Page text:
The Pros at Cons A Review of Convolution 2014: Halfway Home Part 7
Day 2 Continued: Star Trek or Star Wars, LARP, and making new friends.
On my way back down in the elevator, there was another convention-goer and a layman on the lift with me. The non-Con attendee asked us, “Are you guys with the Star Wars convention or the Star Trek Convention?” And we were like, “No, it’s all one big Science Fiction Convention. We’re with both.” (Image courtesy of the Star Wars t-shirt category) After that, I had every intention of going to panels, but they were hard to find and I kept getting distracted. Plus, all of the panels were scheduled in blocks from 10-12, 12-2 and 2-4, and it was already around 3pm by the time I left the hospitality suite. There may have been a fourth block of panels from 4-6 on Saturday only, but the schedule guide and key to where to find things was small, poorly designed and hard to understand unless you had used it before. Then there was the mighty task of choosing between similar panels that were held on opposite ends of the hotel at the same time, which is something I always detest about the whole convention-going experience. So I went in search of LARP groups instead in order to pass the time until Day 2 was concluded.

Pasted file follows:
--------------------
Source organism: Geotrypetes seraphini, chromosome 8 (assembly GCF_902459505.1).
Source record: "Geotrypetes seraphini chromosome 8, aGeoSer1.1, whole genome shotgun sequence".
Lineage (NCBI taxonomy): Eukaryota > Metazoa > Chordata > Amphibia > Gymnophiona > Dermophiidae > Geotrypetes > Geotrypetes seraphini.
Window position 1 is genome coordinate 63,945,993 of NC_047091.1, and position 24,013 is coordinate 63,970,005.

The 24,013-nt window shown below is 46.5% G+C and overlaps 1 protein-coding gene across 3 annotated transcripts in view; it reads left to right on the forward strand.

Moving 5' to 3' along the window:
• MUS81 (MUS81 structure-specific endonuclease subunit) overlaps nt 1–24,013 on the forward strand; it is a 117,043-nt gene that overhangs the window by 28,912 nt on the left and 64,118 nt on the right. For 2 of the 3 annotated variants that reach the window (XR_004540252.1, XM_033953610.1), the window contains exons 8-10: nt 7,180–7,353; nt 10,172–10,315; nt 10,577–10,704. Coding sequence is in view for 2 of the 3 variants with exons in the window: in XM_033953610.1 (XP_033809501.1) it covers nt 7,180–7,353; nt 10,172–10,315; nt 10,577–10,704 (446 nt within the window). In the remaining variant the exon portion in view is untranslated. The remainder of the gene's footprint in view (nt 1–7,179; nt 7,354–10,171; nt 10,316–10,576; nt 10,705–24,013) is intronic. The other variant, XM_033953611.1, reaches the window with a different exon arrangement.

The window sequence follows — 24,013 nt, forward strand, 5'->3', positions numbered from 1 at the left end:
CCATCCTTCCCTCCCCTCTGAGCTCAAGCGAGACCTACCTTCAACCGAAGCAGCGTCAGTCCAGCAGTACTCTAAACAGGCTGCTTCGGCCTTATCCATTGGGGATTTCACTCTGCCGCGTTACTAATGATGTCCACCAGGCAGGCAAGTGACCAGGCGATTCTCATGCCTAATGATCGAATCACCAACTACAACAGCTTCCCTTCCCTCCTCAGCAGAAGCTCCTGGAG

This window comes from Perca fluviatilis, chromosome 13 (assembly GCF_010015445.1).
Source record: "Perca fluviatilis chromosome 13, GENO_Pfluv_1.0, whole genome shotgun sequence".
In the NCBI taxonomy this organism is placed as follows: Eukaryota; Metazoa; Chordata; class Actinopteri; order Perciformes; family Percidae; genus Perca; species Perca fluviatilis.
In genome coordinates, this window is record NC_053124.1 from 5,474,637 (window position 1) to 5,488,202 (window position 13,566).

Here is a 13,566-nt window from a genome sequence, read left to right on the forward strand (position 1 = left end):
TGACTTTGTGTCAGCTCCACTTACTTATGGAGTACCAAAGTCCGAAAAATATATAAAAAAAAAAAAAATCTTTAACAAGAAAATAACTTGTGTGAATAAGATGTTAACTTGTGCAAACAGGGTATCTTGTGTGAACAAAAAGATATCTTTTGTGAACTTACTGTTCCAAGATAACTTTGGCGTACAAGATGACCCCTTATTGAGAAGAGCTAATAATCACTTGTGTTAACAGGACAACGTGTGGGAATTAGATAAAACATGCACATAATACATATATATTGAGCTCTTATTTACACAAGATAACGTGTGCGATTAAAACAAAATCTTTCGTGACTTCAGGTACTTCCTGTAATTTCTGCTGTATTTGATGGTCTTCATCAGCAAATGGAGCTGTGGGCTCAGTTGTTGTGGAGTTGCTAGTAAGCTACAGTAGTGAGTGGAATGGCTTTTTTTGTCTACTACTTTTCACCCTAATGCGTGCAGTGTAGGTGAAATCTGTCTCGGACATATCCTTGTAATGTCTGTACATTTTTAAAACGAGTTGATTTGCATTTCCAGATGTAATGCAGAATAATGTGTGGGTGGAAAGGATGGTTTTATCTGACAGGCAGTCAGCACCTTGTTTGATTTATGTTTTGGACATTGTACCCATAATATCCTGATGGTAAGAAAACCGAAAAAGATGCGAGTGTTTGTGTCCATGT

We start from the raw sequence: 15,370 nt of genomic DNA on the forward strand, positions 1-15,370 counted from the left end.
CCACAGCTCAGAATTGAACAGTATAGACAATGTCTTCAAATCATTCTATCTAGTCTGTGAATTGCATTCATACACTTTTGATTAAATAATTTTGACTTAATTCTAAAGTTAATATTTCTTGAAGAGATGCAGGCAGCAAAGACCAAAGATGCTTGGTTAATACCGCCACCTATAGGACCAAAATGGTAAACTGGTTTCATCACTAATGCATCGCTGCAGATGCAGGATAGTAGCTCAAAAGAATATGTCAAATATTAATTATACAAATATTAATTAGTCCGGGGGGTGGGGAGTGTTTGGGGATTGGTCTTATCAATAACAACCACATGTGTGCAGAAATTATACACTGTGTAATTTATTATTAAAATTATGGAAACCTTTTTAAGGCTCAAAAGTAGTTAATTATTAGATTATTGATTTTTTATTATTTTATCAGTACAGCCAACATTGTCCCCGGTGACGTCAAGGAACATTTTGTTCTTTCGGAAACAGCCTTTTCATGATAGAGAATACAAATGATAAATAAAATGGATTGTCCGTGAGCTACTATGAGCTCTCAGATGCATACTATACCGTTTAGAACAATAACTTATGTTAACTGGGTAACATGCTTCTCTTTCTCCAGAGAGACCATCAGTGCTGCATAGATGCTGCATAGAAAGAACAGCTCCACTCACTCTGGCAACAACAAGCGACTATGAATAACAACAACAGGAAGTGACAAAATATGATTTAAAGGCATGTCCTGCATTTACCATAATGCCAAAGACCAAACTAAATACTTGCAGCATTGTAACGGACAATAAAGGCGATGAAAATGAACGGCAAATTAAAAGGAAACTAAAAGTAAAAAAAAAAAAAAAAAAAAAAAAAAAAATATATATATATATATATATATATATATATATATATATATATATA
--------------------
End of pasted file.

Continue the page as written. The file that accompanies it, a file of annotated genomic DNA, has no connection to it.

I did not find the Firefly LARP group (that day) and it might not have mattered if I had since their game for the night was for 21 people and 25 had pre-registered, not including the people actually working the Con or helping to run the game itself. But I did stumble across the table of the Victorian World of Darkness game, “Gaslight”. They invited me to sit and have a cup of fresh brewed tea from a nice China tea set and I ended up spending the next 2-1/2 hours talking with them about writing, running game vs. playing NPCs vs. being a PC and having less control and less responsibility. Then I sat down with Glenn Barett, the only founding member of the group still on and running things after several incarnations, and we talked OOC about RL stuff, like family and feeling like a creeper at Cons because you’re getting older while fans are getting younger, and about feminism and the school system and California’s crisis with prisons and how that relates to youth, feminism and what we as individuals can do about it. That’s all not as deep or hysterical or even as liberal-hippie-fight-the-power as it sounds, either. It was just a gentle yet sweeping reminder that I get to be myself at these things. I come to Conventions to have fun, to spend money and to meet new people. Vendors come for the same reasons, but also to make money, to make inroads towards a better future and connections within their industries. Convolution was convoluted, poorly advertised and expensive, but it was also the single best experience I’ve had at a Convention so far yet, and it was for no other reason than that these people weren’t just other fans at the same place as me, these were my people. I went for work reasons and came out with new personal friends. That is not to say that I didn’t learn anything. More on that in my next post.